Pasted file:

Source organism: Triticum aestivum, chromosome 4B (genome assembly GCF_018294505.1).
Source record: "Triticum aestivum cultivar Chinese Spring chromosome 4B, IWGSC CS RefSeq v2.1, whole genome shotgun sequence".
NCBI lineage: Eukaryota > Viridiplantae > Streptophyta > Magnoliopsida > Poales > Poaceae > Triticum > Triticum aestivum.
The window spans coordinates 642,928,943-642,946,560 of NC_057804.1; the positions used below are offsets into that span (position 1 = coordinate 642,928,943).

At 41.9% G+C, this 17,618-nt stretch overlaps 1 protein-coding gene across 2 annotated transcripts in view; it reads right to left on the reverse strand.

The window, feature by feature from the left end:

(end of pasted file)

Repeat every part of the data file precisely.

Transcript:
Source organism: Triticum aestivum, chromosome 4B (genome assembly GCF_018294505.1).
Source record: "Triticum aestivum cultivar Chinese Spring chromosome 4B, IWGSC CS RefSeq v2.1, whole genome shotgun sequence".
NCBI lineage: Eukaryota > Viridiplantae > Streptophyta > Magnoliopsida > Poales > Poaceae > Triticum > Triticum aestivum.
The window spans coordinates 642,928,943-642,946,560 of NC_057804.1; the positions used below are offsets into that span (position 1 = coordinate 642,928,943).

At 41.9% G+C, this 17,618-nt stretch overlaps 1 protein-coding gene across 2 annotated transcripts in view; it reads right to left on the reverse strand.

The window, feature by feature from the left end: